The Falcons are led by a trio of juniors in 6-6 Wesley Robinson, 6-5 Emmanuel Ayetigbo and 6-2 John Paul Oluwadare. Robinson and Oluwadare keyed Saturday’s win over Neptune, with Oluwadare scoring 14 points and Robinson putting up 13, including six consecutive made free throws to close out the game.

Burlington Township clamped down defensively in wins over Neptune and Matawan, holding both teams under 40 points. Tuesday will pose a different challenge for the Falcons as Wall has been a more up-tempo offensive team than its two B North rivals and has multiple weapons and looks to throw at the Falcons.

Getting past Ewing was a big step for Wall, especially with the Blue Devils trying to rally in the second half after a great start by Wall. With the sectional final in their own gym and another team reliant on juniors coming in to play them, the Crimson Knights have a lot of intangibles on their side. That should be worth something as Wall pursues its biggest win in nearly half-a-century.

The Pick: Wall 52, Burlington Twp. 49

 

Central Jersey Group II

No. 3 Lincoln (20-8) at No. 1 Manasquan (28-3)

If the last seven weeks are any indication, Manasquan is a runaway freight train that any other team in Group II would be fortunate to survive. The Warriors have been utterly dominant since losing on the road to Red Bank Catholic on Jan. 12, going 19-1 since with a competitive loss to Ranney serving as the only defeat.

With championships on the table, senior Brad McCabe has risen to the occasion for the Warriors, averaging 18.9 points in his team’s seven postseason games between the Shore Conference and NJSIAA Group II Tournaments. His biggest performance was in Manasquan’s lone loss, a career-high 33 points on 9-for-10 shooting from beyond the three-point line in the Shore Conference Tournament final against the No. 1 team in the state.

Manasquan senior Brad McCabe. (Photo by Paula Lopez)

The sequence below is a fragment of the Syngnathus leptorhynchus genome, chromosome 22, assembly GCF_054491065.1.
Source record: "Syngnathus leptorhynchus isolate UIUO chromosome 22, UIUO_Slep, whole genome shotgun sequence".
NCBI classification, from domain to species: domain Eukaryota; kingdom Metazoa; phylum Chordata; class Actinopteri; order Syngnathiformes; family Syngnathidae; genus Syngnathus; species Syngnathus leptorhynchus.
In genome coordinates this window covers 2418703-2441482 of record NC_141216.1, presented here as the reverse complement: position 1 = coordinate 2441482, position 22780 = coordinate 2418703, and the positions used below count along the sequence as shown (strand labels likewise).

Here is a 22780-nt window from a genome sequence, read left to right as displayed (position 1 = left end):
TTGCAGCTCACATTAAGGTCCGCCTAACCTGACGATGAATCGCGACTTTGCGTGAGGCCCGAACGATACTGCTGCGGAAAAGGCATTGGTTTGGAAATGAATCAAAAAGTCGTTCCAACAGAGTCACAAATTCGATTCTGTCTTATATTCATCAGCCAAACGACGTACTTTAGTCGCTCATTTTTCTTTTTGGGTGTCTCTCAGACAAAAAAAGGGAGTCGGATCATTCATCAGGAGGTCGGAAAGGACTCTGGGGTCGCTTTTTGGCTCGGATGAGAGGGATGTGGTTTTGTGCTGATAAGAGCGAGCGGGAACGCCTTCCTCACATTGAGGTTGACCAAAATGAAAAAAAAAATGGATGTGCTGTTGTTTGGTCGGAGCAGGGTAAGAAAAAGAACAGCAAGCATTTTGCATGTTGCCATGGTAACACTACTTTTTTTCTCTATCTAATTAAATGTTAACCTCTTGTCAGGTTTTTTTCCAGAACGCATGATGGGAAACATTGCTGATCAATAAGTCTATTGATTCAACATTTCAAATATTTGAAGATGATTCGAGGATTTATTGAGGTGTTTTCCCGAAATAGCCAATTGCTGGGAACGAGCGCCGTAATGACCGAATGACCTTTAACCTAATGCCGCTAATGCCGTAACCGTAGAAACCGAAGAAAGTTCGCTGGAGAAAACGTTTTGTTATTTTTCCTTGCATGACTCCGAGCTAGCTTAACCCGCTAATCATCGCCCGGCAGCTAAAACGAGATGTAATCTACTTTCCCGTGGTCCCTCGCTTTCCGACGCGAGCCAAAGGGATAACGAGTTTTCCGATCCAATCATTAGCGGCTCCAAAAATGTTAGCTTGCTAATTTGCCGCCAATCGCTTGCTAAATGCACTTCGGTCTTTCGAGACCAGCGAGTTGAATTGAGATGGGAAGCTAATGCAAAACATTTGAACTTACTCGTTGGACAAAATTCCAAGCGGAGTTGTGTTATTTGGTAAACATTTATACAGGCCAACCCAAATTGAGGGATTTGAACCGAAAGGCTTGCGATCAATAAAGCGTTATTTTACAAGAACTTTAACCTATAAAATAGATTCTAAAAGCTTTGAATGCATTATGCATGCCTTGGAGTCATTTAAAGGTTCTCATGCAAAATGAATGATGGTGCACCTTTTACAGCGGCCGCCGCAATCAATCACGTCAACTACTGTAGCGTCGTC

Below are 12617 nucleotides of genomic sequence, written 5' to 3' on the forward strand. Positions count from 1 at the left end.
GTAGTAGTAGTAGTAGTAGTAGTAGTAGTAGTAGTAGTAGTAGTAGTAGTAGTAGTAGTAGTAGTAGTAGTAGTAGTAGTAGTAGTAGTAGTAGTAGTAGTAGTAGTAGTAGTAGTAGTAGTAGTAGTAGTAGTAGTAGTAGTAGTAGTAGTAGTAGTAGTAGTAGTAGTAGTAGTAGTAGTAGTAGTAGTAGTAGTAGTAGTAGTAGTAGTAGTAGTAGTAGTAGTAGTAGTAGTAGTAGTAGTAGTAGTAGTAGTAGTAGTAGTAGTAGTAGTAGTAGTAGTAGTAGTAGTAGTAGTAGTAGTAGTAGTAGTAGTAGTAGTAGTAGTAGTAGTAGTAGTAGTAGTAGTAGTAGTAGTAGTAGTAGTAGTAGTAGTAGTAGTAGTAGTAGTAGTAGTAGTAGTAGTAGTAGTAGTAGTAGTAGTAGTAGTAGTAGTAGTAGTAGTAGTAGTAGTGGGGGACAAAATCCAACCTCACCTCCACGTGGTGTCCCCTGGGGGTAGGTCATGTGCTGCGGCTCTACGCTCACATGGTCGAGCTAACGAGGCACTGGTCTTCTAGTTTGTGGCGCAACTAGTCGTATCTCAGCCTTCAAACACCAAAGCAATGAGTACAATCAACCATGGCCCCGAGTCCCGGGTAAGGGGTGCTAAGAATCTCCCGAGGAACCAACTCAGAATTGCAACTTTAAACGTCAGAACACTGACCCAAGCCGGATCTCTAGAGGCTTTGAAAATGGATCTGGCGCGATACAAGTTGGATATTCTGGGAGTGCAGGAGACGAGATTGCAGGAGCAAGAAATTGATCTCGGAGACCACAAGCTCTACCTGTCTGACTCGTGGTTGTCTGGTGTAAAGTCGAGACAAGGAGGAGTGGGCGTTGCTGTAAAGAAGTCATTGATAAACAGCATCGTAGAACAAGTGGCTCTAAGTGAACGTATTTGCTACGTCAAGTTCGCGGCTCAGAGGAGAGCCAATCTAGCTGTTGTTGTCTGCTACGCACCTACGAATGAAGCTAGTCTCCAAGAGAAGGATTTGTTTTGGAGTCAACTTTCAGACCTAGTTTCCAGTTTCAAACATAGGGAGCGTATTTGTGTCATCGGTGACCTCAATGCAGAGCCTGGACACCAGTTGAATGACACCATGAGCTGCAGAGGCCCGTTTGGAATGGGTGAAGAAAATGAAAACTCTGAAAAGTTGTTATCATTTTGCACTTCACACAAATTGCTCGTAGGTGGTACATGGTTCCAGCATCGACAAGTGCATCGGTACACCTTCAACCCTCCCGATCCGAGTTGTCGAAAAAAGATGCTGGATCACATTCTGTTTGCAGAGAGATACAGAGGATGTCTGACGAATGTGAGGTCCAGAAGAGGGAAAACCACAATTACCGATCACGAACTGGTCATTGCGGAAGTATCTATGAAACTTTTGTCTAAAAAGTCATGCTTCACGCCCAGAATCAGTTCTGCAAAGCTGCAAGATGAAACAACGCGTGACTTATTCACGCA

Junior Alex Galvan has been Manasquan’s steadiest force over the course of the season, entering Tuesday averaging a team-high 18.2 points and 10.4 rebounds for the season. The 6-6 junior is part of an imposing front line that also includes 6-5 senior Xander Korolik and 6-7 junior Tim McEneny, although the three rarely share the floor.

Manasquan’s progression from quality team to dominant force has coincided with the emergence of its backcourt tandem of junior Kieran Flanagan and freshman Ben Roy. Flanagan is averaging 8.7 points and 3.1 assists per game, including 11.4 points and 4.3 points over Manasquan’s last 10 games.

Roy, meanwhile, is showing why he is one of the most highly-regarded freshmen in the state during Manasquan’s recent run. The 6-1 point guard is averaging 8.9 points during the season and since the start of the SCT, Roy is averaging 12.6 points and three assists.

Manasquan freshman Ben Roy challenges CBA senior Josh Cohen. (Photo by Paula Lopez)

Sophomore Casey Mulligan is Manasquan’s other back court member and usually combines with Roy to defend Manasquan’s toughest perimeter opponents.

On Tuesday, Manasquan’s nemesis will be senior Donte Darby, an athletic, physical guard who can mix it up on the interior as well for a Lincoln team that does not have overwhelming size in the front court. Darby has done it all for the Lions over the last two seasons and is averaging 17.6 points, 6.5 rebounds, 2.2 assists and three steals during his senior campaign.

Darby was part of a balanced all-around effort that helped Lincoln knock off Manasquan in last year’s sectional quarterfinal round in overtime, 49-46. Lincoln was the No. 10 seed and Manasquan No. 2 in last year’s tournament, but it was not upset considering Lincoln’s grueling schedule, size and senior presence.

The Lions do not have the same size or experience from last year, despite a 20-8 record heading into the game. Lincoln held off a late push by Rumson-Fair Haven on Friday night to pick up an impressive road win over the defending sectional champions, but it is facing a completely different challenge on Tuesday night.

Manasquan has been a machine over the last 20 games and while Lincoln might be able to slow that machine down, it won’t be able to stop it.

The Pick: Manasquan 62, Lincoln 46